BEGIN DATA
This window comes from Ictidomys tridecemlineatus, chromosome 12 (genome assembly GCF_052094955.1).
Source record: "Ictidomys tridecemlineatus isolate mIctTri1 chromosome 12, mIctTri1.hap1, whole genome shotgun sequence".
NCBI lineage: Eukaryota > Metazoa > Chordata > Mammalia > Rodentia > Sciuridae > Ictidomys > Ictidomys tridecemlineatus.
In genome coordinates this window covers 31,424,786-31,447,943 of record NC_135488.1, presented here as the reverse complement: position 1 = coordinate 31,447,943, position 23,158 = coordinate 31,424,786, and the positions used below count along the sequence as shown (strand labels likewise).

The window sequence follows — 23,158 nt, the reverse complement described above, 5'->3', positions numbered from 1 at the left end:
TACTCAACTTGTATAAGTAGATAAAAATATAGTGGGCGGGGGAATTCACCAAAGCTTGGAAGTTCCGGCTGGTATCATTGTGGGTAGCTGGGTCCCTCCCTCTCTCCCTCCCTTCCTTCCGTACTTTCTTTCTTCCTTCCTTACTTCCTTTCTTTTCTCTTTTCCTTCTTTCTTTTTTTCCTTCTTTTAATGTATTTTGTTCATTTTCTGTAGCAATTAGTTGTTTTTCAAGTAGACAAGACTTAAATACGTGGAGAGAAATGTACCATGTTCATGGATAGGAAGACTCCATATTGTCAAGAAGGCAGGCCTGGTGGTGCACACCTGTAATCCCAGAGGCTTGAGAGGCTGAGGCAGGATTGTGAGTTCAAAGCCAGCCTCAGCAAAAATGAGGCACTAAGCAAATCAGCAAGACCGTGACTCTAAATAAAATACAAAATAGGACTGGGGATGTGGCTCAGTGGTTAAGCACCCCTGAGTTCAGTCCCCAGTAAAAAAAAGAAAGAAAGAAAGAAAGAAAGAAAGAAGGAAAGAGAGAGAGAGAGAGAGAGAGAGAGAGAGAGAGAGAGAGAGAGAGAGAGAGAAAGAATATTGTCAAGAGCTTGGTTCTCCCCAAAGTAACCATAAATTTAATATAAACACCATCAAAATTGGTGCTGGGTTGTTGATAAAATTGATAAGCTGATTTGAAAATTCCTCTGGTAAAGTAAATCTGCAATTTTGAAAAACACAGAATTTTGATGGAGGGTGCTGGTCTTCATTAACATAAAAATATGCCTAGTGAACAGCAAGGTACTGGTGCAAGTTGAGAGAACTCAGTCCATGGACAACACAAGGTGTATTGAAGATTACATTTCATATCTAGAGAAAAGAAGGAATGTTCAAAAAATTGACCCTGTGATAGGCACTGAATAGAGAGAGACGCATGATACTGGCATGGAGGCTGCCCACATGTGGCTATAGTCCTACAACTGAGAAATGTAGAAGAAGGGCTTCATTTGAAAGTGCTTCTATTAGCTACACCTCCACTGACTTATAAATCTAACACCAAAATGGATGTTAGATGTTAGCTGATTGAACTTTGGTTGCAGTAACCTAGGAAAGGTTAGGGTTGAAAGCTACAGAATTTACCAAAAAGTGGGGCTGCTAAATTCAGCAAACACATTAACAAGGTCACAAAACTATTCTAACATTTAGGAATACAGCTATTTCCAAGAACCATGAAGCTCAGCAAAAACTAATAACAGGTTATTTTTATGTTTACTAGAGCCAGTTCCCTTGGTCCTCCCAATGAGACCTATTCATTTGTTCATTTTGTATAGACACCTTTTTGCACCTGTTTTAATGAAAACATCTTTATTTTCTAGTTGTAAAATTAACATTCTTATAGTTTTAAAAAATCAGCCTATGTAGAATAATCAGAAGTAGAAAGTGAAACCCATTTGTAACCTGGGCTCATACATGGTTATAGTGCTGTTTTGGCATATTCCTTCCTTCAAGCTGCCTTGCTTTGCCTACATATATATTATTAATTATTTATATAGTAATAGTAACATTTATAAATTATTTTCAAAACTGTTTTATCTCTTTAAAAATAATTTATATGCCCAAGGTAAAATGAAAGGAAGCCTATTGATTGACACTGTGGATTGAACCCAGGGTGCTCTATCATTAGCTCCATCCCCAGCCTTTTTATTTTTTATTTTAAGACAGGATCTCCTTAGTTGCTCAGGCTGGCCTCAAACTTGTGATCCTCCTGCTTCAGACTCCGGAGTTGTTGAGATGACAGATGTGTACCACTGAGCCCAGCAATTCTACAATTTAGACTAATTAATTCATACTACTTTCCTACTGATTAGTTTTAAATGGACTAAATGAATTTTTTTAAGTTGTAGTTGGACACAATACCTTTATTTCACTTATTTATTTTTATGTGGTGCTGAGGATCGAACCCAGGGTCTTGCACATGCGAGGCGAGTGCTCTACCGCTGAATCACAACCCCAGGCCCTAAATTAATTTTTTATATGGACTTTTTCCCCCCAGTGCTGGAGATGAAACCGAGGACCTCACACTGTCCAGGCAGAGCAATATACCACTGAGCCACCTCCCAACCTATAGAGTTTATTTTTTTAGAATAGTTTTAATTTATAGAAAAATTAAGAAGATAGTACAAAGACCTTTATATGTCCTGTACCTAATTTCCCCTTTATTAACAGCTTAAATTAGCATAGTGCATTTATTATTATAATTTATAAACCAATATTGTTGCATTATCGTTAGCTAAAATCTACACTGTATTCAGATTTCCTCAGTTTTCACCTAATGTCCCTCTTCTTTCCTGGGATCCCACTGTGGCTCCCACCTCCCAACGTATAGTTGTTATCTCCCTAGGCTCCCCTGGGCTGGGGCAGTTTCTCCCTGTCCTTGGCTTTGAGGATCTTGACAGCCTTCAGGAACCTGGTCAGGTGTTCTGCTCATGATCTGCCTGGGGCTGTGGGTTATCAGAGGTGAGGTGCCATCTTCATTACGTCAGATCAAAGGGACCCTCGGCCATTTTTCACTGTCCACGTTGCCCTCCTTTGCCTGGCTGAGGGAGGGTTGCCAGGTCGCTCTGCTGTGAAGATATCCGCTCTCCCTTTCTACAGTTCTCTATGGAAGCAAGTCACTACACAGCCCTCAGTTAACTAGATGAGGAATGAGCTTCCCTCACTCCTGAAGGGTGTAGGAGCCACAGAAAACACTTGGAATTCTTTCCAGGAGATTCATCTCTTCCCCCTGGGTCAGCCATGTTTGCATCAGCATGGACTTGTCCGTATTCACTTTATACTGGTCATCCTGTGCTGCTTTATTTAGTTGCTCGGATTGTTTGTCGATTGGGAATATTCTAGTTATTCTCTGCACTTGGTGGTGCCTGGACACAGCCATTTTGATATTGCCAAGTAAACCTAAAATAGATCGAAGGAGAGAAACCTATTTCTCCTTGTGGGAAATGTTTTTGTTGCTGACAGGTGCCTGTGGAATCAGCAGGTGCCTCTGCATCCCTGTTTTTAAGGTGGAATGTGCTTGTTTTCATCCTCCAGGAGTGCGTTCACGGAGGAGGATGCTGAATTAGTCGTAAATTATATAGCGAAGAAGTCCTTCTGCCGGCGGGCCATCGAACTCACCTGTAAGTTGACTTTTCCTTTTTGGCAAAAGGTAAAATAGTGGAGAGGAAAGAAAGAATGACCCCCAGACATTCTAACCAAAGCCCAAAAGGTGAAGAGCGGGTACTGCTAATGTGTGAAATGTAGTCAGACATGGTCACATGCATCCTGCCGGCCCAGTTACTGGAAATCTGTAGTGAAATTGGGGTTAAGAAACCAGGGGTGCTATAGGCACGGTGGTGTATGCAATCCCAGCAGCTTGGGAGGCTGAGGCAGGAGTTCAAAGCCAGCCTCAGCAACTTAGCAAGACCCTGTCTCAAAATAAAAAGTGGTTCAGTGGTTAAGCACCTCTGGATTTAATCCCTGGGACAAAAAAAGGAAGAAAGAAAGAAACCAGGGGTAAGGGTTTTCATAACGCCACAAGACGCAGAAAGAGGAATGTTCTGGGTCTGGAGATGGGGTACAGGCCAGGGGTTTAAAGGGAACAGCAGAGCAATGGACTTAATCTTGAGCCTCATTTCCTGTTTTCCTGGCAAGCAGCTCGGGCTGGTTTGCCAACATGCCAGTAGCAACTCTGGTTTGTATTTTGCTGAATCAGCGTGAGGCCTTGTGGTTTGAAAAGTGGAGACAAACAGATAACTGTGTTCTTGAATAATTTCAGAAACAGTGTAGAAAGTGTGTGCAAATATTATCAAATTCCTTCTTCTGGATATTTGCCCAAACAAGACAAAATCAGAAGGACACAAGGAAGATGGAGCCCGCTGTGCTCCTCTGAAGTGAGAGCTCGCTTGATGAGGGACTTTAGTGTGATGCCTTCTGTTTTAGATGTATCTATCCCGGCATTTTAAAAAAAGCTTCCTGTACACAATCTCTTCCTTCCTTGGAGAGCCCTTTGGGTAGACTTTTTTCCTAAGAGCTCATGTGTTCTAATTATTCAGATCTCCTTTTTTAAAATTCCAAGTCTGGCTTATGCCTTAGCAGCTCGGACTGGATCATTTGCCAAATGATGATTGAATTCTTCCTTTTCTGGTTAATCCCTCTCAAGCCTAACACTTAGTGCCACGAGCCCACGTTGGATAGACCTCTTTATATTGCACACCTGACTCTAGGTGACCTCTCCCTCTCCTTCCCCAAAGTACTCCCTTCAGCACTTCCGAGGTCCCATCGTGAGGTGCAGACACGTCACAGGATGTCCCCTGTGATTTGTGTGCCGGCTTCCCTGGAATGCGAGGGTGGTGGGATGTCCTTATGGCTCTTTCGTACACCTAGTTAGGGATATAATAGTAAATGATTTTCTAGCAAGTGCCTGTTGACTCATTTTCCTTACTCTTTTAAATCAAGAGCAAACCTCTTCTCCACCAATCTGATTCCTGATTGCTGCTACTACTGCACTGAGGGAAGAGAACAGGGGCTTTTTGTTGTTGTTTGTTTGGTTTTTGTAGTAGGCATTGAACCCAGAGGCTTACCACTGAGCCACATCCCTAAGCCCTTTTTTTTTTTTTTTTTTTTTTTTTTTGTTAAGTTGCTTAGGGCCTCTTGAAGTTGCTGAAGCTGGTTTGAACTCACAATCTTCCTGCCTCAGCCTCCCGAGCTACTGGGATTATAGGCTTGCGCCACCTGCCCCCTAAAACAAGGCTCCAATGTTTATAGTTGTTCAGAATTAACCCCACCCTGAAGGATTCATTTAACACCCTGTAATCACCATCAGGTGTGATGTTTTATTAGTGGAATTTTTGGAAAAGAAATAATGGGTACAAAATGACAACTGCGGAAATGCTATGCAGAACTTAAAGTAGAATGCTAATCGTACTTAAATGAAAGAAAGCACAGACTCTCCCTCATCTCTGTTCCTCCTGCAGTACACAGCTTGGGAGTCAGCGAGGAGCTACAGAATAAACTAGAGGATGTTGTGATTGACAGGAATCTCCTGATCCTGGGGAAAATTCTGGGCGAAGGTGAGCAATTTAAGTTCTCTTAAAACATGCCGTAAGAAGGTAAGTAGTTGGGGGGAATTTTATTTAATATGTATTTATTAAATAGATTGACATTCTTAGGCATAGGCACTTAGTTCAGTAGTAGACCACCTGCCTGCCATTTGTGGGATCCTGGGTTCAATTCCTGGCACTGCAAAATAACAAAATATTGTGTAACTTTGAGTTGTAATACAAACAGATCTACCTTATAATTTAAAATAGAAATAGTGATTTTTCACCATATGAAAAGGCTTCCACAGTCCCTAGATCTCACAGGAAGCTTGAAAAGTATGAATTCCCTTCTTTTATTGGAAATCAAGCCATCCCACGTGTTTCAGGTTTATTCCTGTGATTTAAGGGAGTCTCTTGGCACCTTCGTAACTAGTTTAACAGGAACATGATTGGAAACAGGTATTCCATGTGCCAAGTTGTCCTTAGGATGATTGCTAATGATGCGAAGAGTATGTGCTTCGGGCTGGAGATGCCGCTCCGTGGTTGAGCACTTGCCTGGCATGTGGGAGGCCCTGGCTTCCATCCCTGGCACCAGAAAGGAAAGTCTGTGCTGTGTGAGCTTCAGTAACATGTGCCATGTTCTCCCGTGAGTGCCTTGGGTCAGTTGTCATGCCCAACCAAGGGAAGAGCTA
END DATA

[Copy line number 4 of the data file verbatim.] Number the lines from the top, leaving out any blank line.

In genome coordinates this window covers 31,424,786-31,447,943 of record NC_135488.1, presented here as the reverse complement: position 1 = coordinate 31,447,943, position 23,158 = coordinate 31,424,786, and the positions used below count along the sequence as shown (strand labels likewise).